I’m assuming this is just trying to scare people into paying the licence. If it isn’t then whatever method there using should clearly be fucking illegal.
It is illegal, but the government granted the BBC special permission to do it.
Such permission (afaik) is normally restricted to intelligence agencies and not broadcasters!
BBC denying it: https://twitter.com/bbcpress/status/762218984938889216
Which makes sense. Surely having a mandatory login linked to your TV License number would be a far simpler, cheaper solution? I mean, I know this would easily be circumvented, come with its own set of privacy issues, but still… this story seemed bonkers.
Why is there a license fee? Why isn’t it just paid for by taxes as thr ABC is in Australia? It’s a public good.
The idea is that it reduces political interference with the BBC by the government. If the government controlled how much money the BBC gets as part of the annual budget, it could easily punish the corporation for making criticism of the government or reward it for supporting them, and do so every single year. By funding the BBC through a licence fee which is only renewed every ten years — twice as long as the life-span of a single government in the UK — it’s harder to do this.
And indeed, it has mostly worked very well for many, many years. Practically everyone in the UK trusts that the BBC is neutral and unbiased; the suggestion that it is a propaganda network, as proposed by someone else in this thread, is normally the preserve of conspiracy theorists. In the last year there has been controversy about whether it’s really working as the BBC’s charter came up for renewal and they were criticized for ‘sucking up’ to the government to ensure their funding wouldn’t be cut. And in the last two or three decades there’s been a ‘submarine threat’ to the BBC which is not so much concerned with the content they broadcast, pro- or anti-government, but which is largely the result of lobbyists in the private broadcasting sector wanting the BBC weakened because it’s very difficult to compete with them, who have tried to get the government to cut their funding for that reason.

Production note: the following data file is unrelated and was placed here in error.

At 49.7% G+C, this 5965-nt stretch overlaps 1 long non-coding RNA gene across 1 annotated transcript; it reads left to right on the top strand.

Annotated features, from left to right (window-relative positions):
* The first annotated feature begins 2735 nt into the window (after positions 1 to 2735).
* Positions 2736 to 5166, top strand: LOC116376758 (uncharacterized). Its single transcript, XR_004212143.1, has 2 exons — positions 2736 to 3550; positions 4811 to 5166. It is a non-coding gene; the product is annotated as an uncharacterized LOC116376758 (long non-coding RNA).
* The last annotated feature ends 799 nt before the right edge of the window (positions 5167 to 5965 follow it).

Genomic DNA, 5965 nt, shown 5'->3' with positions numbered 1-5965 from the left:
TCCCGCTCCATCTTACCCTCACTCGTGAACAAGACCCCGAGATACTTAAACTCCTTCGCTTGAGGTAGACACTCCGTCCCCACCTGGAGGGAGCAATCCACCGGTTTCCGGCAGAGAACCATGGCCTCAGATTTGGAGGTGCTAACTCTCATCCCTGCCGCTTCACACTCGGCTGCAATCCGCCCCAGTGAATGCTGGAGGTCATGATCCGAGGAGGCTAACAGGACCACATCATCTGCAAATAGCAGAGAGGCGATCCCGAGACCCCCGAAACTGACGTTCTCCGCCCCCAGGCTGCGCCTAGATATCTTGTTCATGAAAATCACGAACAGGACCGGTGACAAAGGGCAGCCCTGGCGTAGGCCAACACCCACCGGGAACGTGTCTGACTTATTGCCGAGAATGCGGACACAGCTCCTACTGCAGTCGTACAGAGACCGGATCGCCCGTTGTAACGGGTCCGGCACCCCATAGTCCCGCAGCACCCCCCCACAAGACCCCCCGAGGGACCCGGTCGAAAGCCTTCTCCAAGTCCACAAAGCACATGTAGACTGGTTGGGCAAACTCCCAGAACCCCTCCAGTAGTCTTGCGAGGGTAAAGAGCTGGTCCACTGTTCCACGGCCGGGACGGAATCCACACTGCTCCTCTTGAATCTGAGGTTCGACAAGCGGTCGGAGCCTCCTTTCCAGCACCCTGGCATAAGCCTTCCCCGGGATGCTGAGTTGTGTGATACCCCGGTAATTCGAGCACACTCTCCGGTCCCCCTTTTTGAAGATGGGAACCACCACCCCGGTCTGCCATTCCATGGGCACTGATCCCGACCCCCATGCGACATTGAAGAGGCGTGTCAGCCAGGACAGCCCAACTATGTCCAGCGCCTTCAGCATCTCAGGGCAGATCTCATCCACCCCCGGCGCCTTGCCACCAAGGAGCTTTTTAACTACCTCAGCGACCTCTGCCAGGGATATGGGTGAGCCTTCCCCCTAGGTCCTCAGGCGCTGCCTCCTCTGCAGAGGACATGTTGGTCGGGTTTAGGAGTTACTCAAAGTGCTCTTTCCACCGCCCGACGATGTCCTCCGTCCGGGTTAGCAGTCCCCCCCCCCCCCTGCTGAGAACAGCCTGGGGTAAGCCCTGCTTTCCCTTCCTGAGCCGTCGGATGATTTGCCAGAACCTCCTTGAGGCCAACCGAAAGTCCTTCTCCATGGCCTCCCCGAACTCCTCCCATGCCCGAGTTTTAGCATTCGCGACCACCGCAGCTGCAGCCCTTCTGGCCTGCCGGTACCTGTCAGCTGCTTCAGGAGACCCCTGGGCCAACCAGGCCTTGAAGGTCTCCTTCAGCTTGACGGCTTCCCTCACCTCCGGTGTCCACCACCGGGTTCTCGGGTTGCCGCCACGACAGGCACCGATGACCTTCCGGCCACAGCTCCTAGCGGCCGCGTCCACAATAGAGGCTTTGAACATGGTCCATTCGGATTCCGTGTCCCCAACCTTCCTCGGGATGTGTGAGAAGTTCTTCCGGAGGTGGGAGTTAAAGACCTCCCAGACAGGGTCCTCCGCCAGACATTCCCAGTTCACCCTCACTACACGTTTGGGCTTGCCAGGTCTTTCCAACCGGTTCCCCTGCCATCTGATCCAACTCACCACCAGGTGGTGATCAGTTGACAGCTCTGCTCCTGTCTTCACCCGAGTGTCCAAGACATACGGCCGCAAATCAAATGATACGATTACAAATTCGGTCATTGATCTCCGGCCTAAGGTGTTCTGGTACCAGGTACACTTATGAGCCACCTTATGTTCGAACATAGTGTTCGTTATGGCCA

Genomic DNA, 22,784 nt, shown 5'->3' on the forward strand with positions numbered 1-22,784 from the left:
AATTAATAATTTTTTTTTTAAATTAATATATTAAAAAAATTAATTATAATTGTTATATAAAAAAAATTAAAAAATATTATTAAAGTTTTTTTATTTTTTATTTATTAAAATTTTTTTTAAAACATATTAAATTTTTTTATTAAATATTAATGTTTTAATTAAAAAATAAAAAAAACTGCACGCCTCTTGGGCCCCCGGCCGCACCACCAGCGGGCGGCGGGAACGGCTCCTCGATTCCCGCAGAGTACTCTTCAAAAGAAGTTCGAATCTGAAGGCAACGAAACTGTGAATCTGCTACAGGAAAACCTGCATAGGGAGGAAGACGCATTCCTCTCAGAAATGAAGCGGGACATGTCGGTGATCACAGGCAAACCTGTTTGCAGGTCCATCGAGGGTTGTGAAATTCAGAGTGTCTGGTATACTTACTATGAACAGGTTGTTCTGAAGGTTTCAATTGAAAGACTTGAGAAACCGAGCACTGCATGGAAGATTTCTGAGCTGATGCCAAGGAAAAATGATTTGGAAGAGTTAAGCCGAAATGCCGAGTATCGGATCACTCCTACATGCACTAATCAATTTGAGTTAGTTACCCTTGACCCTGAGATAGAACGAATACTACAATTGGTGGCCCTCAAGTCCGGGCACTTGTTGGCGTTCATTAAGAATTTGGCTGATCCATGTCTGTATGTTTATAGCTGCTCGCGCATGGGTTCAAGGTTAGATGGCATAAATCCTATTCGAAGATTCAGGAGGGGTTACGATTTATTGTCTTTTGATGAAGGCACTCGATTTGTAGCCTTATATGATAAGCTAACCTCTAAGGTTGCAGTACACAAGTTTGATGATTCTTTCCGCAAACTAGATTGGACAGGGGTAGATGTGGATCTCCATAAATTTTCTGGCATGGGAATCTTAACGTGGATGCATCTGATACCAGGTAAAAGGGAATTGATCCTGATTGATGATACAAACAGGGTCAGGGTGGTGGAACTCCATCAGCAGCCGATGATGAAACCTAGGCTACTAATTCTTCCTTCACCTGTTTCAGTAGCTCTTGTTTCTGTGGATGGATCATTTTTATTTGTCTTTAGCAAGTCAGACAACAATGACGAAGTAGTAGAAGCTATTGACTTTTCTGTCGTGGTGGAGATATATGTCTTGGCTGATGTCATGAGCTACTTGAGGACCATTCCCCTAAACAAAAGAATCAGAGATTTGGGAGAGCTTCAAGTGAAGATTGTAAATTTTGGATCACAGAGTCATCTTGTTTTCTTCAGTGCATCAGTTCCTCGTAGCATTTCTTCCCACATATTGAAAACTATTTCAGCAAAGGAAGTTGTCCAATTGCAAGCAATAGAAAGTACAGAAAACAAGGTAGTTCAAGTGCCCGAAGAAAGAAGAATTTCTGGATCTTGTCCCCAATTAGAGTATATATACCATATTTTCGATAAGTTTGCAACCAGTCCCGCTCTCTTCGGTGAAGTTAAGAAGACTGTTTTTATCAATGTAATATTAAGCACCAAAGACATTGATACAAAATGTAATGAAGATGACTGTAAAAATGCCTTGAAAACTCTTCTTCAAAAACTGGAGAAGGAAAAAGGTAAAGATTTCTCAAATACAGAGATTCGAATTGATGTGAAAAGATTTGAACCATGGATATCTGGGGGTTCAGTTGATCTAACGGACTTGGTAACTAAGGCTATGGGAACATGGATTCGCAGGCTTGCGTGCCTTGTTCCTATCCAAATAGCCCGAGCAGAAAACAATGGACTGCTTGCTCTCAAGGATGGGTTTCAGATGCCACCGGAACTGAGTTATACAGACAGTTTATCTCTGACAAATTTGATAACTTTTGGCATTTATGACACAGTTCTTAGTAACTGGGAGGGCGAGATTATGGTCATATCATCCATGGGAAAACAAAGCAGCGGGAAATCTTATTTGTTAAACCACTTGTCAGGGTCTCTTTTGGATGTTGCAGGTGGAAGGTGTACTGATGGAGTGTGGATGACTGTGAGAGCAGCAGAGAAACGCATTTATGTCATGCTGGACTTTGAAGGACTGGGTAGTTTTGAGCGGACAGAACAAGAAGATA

But on the whole, the system has worked well so far.
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I find it hard to believe that they can tell through an encrypted wifi that somebody is using an iplayer. The van is probably empty inside with a rod poking out to scare people.
And why don’t they just give people who paid the license fee some kind of one time token to setup an account to use the iplayer anyway?
Doesn’t seem very legit.
It’s more likely just a lie to make the public think that their fake “television detector” vans extend to online streaming too, without doing any actual technological work.
I’d like to see how this ‘evidence’ would stack up in court; perhaps they would just use logs from iPlayer to show an offender’s IP address streaming the content.
Either way, I still won’t be paying the license fee. If the BBC doesn’t fix their act they’ll become victim to torrenting – just about everyone I know knows how to bypass the ISP blocks on popular filesharing websites.
Yes, but most people won’t do that. I’m writing this from my phone as we speak.
In my country, they abolished TV licensing and repaced it with a tax that everyone (beyond a minimum level of income) pays whether they use the Yle services or not. I would prefer vans.
To be fair, I actually think the BBC does a reasonable job of being unbiased. (The left complains it’s biased to the right and the right visa versa, which probably means they do an alright job). With that said, I will still likely never purchase a TV licence.
It’s important to note that the BBC are (relatively) unbiased because of the license fee.
The government can’t punish/reward them; only the public can.
I’m confused. How could you packed-sniff a secured network?
You can see the size of the frames. If you control the transmitter, you can encode a detectable side channel.
Did you mean packets, not frames? I hope it is not seen as nitpicking, the difference seems to be important here.
If I’m not mistaken, what an observer can see are the 802.11 frame sizes. But the frame size will scale to accommodate the packet. Small packets will have small frames, large packets will have large frames.
All things considered, the construct of life has become pretty dense if you ask me.
Detection vans can identify viewing on a non-TV device in the same way that they can detect viewing on a television set.
I.e. from inside of your home.
Of course, requiring an account to watch iPlayer and requiring a TV license number to make an account is not an option.
If I see one, im going to ask them how it works.